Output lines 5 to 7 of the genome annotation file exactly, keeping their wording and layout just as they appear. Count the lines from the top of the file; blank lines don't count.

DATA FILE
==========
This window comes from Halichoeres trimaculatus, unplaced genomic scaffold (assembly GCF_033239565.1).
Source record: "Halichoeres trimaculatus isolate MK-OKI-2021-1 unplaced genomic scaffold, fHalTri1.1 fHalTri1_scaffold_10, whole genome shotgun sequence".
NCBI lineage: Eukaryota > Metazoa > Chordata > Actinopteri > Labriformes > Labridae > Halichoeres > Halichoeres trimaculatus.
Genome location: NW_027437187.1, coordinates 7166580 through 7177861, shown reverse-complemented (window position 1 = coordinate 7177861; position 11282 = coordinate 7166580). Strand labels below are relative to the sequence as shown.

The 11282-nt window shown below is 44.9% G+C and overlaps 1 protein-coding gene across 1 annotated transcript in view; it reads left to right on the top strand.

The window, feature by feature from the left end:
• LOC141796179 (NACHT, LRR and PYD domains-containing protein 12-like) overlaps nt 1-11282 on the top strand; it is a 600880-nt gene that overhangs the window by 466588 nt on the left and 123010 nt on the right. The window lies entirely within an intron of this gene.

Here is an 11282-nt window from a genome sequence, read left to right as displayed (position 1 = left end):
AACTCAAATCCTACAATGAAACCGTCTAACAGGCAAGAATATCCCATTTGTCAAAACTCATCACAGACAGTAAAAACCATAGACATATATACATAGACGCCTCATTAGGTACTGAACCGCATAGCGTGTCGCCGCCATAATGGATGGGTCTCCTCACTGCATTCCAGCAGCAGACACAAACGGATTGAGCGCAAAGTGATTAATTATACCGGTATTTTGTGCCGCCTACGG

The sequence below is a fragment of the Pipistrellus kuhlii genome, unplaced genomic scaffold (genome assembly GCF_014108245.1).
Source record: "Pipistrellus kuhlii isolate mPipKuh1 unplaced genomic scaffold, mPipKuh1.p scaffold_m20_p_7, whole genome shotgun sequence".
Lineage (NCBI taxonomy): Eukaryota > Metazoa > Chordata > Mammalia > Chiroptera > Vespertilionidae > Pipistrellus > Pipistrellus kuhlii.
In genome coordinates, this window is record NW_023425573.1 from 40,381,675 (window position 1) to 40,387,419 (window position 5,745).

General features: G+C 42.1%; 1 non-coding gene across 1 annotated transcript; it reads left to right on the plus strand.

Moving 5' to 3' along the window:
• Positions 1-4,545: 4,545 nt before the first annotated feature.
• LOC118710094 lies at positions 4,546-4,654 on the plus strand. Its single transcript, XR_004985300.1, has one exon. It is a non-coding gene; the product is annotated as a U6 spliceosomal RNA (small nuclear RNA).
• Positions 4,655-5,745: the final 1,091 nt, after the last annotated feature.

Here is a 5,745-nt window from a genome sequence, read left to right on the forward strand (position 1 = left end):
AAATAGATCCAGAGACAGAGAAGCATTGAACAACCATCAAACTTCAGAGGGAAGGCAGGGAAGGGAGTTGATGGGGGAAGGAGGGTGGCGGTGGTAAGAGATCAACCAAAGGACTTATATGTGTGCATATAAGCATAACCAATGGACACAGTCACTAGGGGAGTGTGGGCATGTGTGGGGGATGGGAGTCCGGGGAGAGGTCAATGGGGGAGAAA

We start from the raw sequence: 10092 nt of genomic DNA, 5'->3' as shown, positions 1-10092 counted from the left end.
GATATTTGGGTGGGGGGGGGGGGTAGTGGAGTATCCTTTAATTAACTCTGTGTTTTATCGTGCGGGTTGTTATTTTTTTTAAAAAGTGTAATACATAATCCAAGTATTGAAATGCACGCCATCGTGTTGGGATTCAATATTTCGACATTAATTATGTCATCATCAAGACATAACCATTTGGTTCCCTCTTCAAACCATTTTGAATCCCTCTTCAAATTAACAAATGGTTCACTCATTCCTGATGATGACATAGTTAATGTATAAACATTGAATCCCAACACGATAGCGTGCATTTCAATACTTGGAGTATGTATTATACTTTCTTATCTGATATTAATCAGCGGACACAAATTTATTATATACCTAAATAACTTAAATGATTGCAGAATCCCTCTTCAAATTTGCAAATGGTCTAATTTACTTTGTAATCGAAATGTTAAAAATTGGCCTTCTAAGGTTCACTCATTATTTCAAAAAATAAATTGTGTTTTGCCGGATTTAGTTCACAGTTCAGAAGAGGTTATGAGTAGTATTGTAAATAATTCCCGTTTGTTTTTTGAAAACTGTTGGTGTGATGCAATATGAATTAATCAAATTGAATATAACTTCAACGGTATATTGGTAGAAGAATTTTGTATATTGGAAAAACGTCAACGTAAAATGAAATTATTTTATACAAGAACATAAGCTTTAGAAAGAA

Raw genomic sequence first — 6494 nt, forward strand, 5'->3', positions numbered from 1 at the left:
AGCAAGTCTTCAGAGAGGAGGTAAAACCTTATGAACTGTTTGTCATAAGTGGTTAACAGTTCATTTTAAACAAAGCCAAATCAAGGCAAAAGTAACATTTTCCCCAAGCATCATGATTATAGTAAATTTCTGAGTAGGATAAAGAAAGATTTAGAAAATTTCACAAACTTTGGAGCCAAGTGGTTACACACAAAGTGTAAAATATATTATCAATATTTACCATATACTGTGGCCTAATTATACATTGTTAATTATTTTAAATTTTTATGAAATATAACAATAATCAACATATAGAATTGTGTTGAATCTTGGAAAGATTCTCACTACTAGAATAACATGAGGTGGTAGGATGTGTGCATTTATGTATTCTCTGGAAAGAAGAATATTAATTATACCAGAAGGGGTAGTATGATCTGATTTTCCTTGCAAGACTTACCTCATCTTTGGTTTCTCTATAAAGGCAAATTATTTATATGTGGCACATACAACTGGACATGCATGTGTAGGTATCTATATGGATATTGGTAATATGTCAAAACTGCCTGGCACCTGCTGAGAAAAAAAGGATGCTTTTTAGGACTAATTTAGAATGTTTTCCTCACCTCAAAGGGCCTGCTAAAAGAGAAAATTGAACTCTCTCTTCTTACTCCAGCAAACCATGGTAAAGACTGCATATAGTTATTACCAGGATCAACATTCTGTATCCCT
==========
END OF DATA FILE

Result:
The 11282-nt window shown below is 44.9% G+C and overlaps 1 protein-coding gene across 1 annotated transcript in view; it reads left to right on the top strand.

The window, feature by feature from the left end:
• LOC141796179 (NACHT, LRR and PYD domains-containing protein 12-like) overlaps nt 1-11282 on the top strand; it is a 600880-nt gene that overhangs the window by 466588 nt on the left and 123010 nt on the right. The window lies entirely within an intron of this gene.